There are a lot of women centric tv shows out there. Several of these shows are unabashedly, explicitly about women, their lives, their wants and desires. Today viewers are becoming more and more sensitive on how women are presented on-screen and these engaging stories are full of feminist ideas. Ready or not, here are the 10 greatest women centric TV shows you need to watch.
10. Lost Girl
Premiered on 2010.
Lost Girl is a supernatural drama from Canada. Highly popular and critically acclaimed, Lost Girl follows our bisexual protagonist Bo Dennis who learns that she can feed on the sexual energy of humans. After the discovery Bo embarks on a search of her origin, on her way helping those who need her help. Interestingly Bo’s sexuality plays a significant role in the show’s narrative device.
8. Once Upon A Time
Premiered on 2011.
Created by the writers of Lost and Tron: Legacy, OUAT is quiet a unique American television series. It’s a fairy tale drama where modern-life and legend collide. Set in a seaside town of Storybrooke where resident are living unaware that they are characters from fairy tales stories doomed into this real-world by the curse of the Evil Queen.
9. Buffy The Vampire Slayer (1997-2003)
This American television series has got a huge fandom with cult-following. Pretty evident by the name, our bad-ass lady, Buffy Summers is a vampire slayer. Bagging a number of titles like Time magazine’s “100 Best TV Shows of All-Time”, Empire ’s “50 Greatest TV Shows of All Time” et al and awards such as Emmys and Golden Globe nominations, Buffy has influenced the direction of numerous other television series.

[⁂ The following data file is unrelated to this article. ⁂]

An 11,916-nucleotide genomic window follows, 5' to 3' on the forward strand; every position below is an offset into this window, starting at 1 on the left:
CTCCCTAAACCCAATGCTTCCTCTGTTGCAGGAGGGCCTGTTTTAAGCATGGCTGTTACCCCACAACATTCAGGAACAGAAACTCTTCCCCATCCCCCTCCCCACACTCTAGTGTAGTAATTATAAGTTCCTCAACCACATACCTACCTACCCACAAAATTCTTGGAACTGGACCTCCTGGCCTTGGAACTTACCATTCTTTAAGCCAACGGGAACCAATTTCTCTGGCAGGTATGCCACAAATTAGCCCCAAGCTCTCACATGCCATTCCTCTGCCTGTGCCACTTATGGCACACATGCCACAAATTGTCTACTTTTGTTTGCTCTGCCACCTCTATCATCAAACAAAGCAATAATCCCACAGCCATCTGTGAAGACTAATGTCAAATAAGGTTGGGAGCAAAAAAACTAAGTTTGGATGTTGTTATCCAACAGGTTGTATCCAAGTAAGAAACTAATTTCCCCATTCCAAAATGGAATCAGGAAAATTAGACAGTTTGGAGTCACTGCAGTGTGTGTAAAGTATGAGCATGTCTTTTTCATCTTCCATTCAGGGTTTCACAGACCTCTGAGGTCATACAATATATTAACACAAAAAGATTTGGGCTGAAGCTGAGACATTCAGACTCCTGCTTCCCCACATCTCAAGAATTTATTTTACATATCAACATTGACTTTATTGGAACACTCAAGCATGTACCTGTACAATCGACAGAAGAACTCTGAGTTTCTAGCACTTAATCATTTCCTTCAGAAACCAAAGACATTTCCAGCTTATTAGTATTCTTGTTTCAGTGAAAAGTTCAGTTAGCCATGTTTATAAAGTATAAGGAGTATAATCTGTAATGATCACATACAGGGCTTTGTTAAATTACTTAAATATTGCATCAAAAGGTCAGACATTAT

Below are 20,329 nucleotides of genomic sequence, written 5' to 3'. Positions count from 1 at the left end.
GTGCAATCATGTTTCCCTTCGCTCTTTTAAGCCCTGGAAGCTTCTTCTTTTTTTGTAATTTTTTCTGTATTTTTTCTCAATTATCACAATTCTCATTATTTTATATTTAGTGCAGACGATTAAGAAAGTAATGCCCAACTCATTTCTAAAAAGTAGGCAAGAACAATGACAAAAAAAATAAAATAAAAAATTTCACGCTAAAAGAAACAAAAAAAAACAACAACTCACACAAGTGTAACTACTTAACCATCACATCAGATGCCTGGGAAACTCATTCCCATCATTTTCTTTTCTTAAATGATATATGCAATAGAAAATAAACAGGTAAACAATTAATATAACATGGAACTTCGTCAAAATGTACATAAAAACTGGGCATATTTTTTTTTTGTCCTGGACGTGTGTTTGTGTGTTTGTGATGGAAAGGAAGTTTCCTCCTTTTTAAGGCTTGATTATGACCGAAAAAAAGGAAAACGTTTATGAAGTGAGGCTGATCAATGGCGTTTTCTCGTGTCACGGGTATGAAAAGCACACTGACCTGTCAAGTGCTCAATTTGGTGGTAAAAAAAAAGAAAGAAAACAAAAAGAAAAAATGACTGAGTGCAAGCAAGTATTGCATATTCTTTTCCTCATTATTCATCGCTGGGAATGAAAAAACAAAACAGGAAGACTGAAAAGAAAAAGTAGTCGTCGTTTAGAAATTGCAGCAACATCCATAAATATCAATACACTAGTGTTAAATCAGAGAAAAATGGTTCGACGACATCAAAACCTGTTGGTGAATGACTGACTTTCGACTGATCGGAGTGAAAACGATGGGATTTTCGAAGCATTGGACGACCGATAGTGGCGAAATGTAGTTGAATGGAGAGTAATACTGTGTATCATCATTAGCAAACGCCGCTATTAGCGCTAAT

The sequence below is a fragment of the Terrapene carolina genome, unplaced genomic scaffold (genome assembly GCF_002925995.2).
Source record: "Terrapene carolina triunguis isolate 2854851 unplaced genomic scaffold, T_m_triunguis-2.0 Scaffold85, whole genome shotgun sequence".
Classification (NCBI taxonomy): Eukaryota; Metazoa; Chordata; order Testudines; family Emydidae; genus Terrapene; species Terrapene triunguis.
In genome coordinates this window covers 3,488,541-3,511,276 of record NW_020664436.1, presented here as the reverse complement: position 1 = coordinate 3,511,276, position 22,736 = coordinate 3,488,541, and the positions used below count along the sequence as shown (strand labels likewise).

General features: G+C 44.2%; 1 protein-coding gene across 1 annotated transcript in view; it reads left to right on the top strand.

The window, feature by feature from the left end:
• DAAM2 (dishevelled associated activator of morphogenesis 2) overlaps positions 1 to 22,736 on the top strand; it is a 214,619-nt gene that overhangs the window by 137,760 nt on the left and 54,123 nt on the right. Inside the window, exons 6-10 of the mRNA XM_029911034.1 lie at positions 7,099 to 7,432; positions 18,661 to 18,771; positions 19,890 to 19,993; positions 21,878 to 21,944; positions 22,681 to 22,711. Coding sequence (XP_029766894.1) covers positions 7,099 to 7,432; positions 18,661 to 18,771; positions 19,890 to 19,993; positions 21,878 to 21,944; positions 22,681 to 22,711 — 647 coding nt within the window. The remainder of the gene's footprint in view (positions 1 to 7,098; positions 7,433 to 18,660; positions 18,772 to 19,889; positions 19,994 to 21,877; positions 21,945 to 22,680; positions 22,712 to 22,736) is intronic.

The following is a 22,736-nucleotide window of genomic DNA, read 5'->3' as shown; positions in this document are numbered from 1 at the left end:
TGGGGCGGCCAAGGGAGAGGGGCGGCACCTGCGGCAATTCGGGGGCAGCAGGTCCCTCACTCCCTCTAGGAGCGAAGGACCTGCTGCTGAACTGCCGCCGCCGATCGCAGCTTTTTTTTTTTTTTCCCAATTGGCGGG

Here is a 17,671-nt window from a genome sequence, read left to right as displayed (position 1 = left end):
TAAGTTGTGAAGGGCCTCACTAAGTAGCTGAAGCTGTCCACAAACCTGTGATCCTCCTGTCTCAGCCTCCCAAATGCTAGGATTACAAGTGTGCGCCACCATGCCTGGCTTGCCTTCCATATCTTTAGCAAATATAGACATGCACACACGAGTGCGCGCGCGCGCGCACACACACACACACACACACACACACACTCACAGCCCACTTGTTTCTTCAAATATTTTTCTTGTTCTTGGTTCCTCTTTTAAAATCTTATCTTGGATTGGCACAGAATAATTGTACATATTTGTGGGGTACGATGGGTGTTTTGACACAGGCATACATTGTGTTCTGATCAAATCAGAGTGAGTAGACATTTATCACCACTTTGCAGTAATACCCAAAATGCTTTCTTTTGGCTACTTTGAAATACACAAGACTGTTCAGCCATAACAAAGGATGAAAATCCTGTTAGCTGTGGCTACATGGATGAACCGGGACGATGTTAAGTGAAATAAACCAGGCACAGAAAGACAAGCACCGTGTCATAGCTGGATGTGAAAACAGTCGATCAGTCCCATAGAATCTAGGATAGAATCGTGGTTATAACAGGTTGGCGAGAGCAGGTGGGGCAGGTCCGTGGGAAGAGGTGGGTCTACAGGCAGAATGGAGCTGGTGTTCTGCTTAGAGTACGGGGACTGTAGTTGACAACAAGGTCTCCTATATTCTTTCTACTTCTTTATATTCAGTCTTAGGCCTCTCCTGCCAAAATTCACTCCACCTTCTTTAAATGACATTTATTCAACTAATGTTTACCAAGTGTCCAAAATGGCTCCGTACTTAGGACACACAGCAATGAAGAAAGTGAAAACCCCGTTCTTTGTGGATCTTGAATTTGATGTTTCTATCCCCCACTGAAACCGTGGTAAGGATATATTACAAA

7. The 100
Premiered on 2014.
Set in a post-apocalyptic world, this American drama flourishes on an excitingly suspenseful atmosphere. 97 years after the Nuclear War that wiped off almost all life on Earth, a bunch of juvenile criminals are sent to find out exactly how habitable the Earth has become. But when you set a hundred teenagers free to do whatever the hell they want, what follows next is chaos.
Regarded as one of the “coolest and most daring series on TV”, The 100 has the first post-apocalyptic and The Cartoon Network Television Network’s first bisexual lead in a show.
Premiered on 2014.
Carmilla is a web series from Canada based on the novella of the same name by Sheridan Le Fanu. Staring the very talented Natasha Negovanlis and Elise Bauman, the story is set at the fictional Silas University in Styria, Austria. We follow Laura, a freshman student enthusiastic journalism student trying to investigate the disappearance of her roommate and other university girls while also dealing with her new, dark, brooding and mysterious roommate, Carmilla.
The series follows a multi-platform storytelling method and is available on YouTube for free where the first season has got over 21 million views. Carmilla has been raved for its almost all-female cast and amazing representation of LGBT characters.
Premiered on 2014.